A bridge is a connector, not simply a structure that carries a pathway over a depression or obstacle. Bridges eliminate barriers and offer opportunities, not only to the possibilities of the other side, but to a vantage point from which to see where one has been and where one is going. They are iconic, powerful structures that symbolize a community’s willingness to reach beyond their own borders. Bridges link two opposite sides and in doing so join people together, creating possibilities for gathering collectively. As infrastructure that promotes human connection, a bridge is paramount in the creation of a socially-sustainable environment, and it is landscape from which bridges spring and upon which they alight. Our common ground that unifies people, landscape is the most democratic environment and does not discriminate between people, their occupation or position in life.
Three years ago, Davood Liaghat of Buro Happold invited Yves Pages & Benoit Le Thierry d’Ennequin of Explorations Architecture and David A. Rubin, then partner at OLIN, to enter the Northern Virginia Regional Commission’s design competition for the Four Mile Run Pedestrian/Cyclist Bridge between Arlington County and the City of Alexandria. The team’s entry envisions a structure that not only crosses the tributary, but is also a place – an occupiable structure from which to see and be seen. The bridge focuses on the park’s interior water edge with amphitheater seating that steps down from the central pedestrian and cycling path, so that those seated float just above the water’s elevation. And on the opposite side, a high-backed bench along the upper edge of the bridge focuses on the parade of those passing by. Four Mile Run Bridge recently completed the first quarter of its public review process.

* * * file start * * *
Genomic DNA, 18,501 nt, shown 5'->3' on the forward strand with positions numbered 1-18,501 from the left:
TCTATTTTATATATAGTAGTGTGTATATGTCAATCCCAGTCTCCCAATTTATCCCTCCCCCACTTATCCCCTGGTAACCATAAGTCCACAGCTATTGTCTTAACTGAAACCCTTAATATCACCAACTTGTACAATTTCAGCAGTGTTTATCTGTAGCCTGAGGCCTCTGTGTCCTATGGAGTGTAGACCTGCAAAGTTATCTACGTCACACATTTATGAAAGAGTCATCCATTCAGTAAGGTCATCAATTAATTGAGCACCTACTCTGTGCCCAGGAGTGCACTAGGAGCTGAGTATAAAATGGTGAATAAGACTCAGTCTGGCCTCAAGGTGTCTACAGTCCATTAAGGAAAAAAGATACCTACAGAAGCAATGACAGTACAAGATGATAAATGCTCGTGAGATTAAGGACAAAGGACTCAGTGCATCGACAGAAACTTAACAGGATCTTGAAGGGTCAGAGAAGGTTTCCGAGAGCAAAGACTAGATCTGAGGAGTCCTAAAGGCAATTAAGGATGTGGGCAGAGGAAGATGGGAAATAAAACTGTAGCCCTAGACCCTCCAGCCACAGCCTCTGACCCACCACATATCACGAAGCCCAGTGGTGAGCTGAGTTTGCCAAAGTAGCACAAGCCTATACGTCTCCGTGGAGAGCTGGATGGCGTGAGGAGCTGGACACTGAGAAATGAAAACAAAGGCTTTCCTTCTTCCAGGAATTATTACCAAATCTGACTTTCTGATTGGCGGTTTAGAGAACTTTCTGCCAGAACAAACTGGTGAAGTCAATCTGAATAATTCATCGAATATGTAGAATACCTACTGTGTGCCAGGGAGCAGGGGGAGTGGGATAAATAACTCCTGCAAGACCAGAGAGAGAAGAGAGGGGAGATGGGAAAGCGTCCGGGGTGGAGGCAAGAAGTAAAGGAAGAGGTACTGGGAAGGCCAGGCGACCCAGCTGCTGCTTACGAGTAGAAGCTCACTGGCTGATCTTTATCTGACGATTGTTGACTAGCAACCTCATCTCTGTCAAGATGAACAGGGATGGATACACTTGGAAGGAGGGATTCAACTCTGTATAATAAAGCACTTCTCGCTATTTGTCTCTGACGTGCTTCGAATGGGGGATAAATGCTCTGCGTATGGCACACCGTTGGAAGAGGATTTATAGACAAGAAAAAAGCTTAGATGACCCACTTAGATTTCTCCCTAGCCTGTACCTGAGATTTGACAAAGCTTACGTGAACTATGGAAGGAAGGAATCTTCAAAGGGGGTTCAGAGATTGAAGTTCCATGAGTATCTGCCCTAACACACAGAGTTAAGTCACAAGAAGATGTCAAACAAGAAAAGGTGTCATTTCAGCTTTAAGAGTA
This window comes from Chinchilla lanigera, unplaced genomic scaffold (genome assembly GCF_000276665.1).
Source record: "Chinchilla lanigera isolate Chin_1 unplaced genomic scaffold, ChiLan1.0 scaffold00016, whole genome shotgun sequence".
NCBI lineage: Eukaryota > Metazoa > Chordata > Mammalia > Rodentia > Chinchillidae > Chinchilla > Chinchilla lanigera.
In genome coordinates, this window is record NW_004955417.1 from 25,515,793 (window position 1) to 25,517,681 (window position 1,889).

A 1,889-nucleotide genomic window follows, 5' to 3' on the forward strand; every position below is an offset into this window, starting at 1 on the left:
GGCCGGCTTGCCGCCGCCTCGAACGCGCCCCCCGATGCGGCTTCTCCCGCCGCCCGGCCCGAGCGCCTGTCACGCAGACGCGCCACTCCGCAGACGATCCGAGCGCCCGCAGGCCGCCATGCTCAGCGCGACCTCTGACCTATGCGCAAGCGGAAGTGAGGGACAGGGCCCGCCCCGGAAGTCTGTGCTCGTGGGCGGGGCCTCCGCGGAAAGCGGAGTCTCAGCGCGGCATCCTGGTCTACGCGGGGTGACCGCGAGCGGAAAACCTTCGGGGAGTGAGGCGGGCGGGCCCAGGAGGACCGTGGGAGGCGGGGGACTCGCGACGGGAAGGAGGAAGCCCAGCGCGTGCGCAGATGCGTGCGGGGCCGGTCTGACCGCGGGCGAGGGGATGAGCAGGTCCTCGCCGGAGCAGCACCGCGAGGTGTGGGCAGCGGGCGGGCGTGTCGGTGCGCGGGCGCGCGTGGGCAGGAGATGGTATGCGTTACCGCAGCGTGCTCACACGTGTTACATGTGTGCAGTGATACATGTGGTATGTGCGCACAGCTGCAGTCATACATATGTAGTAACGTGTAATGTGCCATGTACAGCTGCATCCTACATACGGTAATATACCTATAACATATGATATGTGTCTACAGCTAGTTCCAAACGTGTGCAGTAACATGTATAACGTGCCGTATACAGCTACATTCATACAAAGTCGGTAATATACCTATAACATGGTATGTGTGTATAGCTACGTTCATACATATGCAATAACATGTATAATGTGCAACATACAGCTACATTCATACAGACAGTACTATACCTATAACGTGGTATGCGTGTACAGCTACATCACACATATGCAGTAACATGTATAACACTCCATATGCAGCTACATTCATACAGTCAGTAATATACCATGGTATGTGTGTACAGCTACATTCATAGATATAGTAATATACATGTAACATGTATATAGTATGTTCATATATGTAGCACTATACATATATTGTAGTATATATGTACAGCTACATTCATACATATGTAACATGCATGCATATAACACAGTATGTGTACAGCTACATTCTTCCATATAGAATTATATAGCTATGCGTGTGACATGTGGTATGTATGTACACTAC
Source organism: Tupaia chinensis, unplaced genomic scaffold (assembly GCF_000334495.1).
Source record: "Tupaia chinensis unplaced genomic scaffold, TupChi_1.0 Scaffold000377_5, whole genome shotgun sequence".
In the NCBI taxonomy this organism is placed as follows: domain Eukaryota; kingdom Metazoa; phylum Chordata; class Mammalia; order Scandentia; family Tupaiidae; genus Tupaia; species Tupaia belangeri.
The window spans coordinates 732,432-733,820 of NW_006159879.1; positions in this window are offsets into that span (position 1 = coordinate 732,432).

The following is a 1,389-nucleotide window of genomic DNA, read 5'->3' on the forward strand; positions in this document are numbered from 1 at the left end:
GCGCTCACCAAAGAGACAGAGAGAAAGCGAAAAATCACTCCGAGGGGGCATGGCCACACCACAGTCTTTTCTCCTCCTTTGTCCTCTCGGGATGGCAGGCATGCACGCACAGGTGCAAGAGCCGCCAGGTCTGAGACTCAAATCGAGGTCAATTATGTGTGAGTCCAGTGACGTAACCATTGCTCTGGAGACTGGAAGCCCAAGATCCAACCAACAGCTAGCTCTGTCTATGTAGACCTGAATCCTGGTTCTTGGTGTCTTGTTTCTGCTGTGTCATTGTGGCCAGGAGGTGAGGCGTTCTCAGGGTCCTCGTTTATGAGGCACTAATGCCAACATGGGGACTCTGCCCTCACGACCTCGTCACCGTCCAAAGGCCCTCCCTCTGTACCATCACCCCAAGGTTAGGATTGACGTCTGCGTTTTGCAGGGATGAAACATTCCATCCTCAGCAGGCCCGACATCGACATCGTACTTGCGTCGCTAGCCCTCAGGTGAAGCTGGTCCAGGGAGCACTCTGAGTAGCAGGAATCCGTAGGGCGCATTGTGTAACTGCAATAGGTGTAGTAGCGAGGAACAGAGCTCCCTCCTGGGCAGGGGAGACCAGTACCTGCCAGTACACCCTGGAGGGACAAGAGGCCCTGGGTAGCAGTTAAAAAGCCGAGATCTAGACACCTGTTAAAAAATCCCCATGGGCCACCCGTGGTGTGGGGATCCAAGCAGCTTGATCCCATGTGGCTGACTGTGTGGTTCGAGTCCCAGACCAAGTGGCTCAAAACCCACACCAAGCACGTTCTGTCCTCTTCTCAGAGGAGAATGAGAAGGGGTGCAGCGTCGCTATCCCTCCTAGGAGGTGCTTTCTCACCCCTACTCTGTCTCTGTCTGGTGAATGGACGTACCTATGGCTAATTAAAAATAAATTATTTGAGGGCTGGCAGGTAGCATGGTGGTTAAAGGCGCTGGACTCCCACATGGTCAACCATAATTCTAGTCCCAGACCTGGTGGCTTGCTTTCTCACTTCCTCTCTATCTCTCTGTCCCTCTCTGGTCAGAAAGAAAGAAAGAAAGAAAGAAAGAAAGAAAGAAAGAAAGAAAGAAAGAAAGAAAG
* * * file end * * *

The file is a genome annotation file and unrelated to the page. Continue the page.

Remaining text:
The team assembled once more in 2010 for the ARC: International Wildlife Crossing Infrastructure Design Competition and became one of six international finalists in this prestigious ideas-generating effort. The entry, entitled “Wild X-ing”, is an iconic, adaptable and modular structure capable of being deployed in a variety of circumstances. It is comprised of landscape components that allow the bridge to adapt to its surroundings, even in the face of changing habitat and wildlife migration patterns due to global warming, so that a feeling of “normalcy” supports the mega-fauna that will use the bridge to cross challenging vehicular traffic conditions, like the I-70 competition site. The inventive solution has been presented and displayed at several conferences and museums over 2012, including: “Yellowstone to Yukon: The Journey of Wildlife and Art,” at the Whyte Museum of Banff, Alberta, Canada; the Infra Eco Network Europe (IENE) Conference in Berlin, Germany; the TranOvation Conference in Leesburg, VA; and America’s Summit on National Parks, Washington, D.C.